It's the first week of September, so most parents are probably more preoccupied with stocking up on school supplies than prepping for flu season (understandably). But health experts want to remind you that the flu shot should probably be on your to-do list as well.
The American Academy of Pediatrics (AAP) released a policy statement on Monday that urged parents to get children vaccinated against the flu as soon as the vaccine becomes available—and definitely by the end of October. Additionally, the AAP recommends parents choose the flu shot over the nasal spray whenever possible. In an August 30 update, the Centers for Disease Control and Prevention (CDC) echoed many of these recommendations for adults. But children (especially those below the age of 5) are more likely to experience severe complications from the flu, so it's especially important for them to be protected.
Each year, experts try to predict which flu viruses will be circulating and formulate that year's vaccine to protect against the three or four strains that research suggests will be the most common. This year's vaccines will protect against two types of influenza A (H1N1 and H3N2) and one type of influenza B (Victoria). The vaccine also comes in a four-strain variety that will protect against an additional influenza B strain.
There are some big differences in who can—and should—get the shot versus the spray.
The biggest difference, obviously, is that the shot is injected into muscle and the spray is inhaled through your nose. So, people who are averse to needles or injections may prefer the spray.
But the flu shot contains inactive flu virus while the nasal spray uses live (but weakened) flu virus to trigger an immune response that protects you from the flu, Amesh A. Adalja, M.D., senior scholar at the Johns Hopkins Center for Health Security, tells SELF. That's why the spray is not recommended by the CDC for people who are pregnant, under the age of 2, over the age of 49, or who have certain underlying medical conditions. People in those categories (or their parents) should talk to their doctor about the best way to stay safe this year.
This past spring, the CDC’s Advisory Committee on Immunization Practices (ACIP) voted 12 to two to bring back FluMist. This was after AstraZeneca (the pharmaceutical company that makes FluMist) reformulated the vaccine and found in a new clinical trial that it performed better than the previous version, which did not perform as well as the shot against the influenza A H1N2 strain, as SELF reported previously.
Still, there isn't as much data to support the nasal spray as there is for the shot, Dr. Adalja points out, which is one reason why the AAP is still recommending the shot as the best choice. "The AAP has expressed a preference for inactivated influenza vaccine [the shot] as the primary choice for all children because, even though the new formulation of [the nasal spray] looks to be better in some ways, the effectiveness of the [nasal spray] is unknown against A/H1N1 for this upcoming season," statement co-author Mary Anne Jackson, M.D., chief of the pediatric infectious disease section at Children’s Mercy Kansas City and professor of pediatrics at the University of Missouri School of Medicine, tells SELF.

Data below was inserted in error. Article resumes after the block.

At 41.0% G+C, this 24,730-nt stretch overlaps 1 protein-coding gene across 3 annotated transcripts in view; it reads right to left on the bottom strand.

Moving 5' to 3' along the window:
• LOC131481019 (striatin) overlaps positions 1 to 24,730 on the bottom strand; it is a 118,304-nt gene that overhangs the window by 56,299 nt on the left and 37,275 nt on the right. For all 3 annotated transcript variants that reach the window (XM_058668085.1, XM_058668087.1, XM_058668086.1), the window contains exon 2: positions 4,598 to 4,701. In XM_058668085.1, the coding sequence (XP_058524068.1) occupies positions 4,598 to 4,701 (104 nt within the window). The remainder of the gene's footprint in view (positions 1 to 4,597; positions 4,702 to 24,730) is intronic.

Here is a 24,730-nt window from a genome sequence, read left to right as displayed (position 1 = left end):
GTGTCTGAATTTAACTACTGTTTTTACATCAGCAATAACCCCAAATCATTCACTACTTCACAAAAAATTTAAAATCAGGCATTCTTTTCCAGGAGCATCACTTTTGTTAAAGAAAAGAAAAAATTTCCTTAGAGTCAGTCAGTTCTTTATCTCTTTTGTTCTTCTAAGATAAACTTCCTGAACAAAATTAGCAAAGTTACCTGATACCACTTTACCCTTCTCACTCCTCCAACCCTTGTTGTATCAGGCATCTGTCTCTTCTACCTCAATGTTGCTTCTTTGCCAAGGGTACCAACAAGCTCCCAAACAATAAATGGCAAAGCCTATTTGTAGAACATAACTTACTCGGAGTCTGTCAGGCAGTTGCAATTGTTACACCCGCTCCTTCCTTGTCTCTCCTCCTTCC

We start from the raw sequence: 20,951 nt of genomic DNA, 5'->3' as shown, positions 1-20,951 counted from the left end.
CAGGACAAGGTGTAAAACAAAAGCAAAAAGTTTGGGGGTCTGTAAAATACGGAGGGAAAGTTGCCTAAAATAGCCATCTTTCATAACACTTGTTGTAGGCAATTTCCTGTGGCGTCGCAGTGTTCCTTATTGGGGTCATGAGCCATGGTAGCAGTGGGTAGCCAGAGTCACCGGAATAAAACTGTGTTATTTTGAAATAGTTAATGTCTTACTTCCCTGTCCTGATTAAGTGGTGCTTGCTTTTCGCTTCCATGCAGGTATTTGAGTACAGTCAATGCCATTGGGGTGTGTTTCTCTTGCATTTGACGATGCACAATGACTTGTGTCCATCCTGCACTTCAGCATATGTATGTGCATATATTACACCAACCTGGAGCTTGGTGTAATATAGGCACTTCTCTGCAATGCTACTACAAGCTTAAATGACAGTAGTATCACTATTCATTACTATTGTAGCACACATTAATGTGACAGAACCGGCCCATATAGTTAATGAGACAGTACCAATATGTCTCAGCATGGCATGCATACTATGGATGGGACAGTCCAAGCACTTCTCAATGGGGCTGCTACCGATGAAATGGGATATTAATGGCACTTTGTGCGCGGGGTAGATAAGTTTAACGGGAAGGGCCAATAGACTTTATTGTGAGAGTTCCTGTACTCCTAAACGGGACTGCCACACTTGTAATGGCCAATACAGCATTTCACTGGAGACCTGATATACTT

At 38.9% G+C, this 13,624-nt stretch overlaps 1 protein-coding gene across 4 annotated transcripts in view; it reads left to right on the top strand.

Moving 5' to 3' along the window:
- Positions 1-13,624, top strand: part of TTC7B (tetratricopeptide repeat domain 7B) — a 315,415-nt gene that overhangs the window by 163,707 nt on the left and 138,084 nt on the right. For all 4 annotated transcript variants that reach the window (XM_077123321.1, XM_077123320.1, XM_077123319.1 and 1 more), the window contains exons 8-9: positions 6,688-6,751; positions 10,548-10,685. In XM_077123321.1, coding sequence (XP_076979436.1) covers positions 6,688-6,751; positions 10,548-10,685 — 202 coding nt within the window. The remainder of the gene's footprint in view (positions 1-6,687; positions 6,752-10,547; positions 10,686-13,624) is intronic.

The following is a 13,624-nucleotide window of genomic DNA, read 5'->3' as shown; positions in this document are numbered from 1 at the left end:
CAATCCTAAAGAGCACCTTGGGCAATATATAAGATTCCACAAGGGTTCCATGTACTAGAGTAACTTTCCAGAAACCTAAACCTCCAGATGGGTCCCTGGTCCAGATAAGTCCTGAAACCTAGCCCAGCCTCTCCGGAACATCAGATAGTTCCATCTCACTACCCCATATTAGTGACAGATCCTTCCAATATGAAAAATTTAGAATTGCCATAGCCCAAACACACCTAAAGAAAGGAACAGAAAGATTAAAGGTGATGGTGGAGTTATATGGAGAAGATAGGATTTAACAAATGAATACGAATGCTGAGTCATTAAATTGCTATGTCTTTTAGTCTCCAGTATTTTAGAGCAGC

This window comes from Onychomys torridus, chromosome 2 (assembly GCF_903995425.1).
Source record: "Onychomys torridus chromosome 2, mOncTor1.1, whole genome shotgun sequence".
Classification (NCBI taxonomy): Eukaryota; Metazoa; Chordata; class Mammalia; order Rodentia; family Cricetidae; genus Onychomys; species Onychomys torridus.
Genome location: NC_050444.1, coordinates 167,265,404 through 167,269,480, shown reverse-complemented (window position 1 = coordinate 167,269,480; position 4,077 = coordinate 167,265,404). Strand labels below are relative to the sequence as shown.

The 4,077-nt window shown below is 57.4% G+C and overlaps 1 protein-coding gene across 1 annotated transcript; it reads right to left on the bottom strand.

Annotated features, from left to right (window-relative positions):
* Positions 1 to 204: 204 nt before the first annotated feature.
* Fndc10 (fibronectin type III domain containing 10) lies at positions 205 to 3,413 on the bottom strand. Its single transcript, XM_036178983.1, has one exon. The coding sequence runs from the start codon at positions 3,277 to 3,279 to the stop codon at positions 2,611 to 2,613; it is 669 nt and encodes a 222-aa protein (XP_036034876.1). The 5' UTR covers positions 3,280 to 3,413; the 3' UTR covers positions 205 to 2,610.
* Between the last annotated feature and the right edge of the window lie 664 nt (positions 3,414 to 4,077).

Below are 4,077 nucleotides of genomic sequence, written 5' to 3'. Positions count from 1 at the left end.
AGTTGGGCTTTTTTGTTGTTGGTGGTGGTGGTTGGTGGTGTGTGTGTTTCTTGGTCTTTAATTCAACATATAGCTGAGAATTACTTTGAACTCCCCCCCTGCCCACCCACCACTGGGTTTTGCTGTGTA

Whether you choose the shot or the spray, the most important thing is to get your vaccine.
So, the spray is preferred if a child would otherwise not get vaccinated, Melissa Held, M.D., assistant dean of medical education at Connecticut Children’s Medical Center, tells SELF. “Also, should a health care office run out of the inactivated influenza vaccine and only have the live attenuated intranasal vaccine available, use of the intranasal vaccine would then be recommended,” she adds.
That said, some offices won’t carry the nasal spray. “Our clinic isn’t getting it this year,” Gina Posner, M.D., a pediatrician at MemorialCare Orange Coast Medical Center in Fountain Valley, Calif., tells SELF. But that doesn't mean people don't want it.
"Parents have been dying to try the nasal spray because who wants to get a shot when you can get a spray in your nose?" Danelle Fisher, M.D., chief of pediatrics at Providence Saint John’s Health Center in Santa Monica, Calif., tells SELF. Her office plans to have both options available, but to focus on the shot.
The recommendation to get vaccinated by the end of October may seem early, but it's reasonable.
"The main reason [for the early deadline] is that we really don’t know when the flu season will be starting," Dr. Posner says. "We had an early flu season last year, and we want more people covered as early as possible." For most people, it takes about two weeks after getting the vaccine for antibodies that protect you against the flu to build up in your body, the CDC says. So it would make sense to get your shot on the earlier side.
If your kids are in certain age groups or have never been vaccinated before, it can take even longer to build up their immunity. "For children under 9 years, never previously immunized, they need two shots 28 days apart, and that means they need six weeks to be protected," Dr. Jackson says. So, starting earlier also means getting fully vaccinated sooner. As a reminder, the vaccine is recommended for all kids over the age of 6 months.
But if you don’t happen to get you or your kids vaccinated before Halloween, that doesn’t mean you should give up. “Obviously, it is important to get the influenza vaccine whenever possible, so if parents don’t or cannot meet that deadline, they should still get their child vaccinated as soon as they can,” Dr. Held says. The CDC notes there are still benefits to getting vaccinated even as late as January and beyond.
So, if you have questions about getting your kids vaccinated against the flu or choosing between your vaccination options, talk to your child’s pediatrician.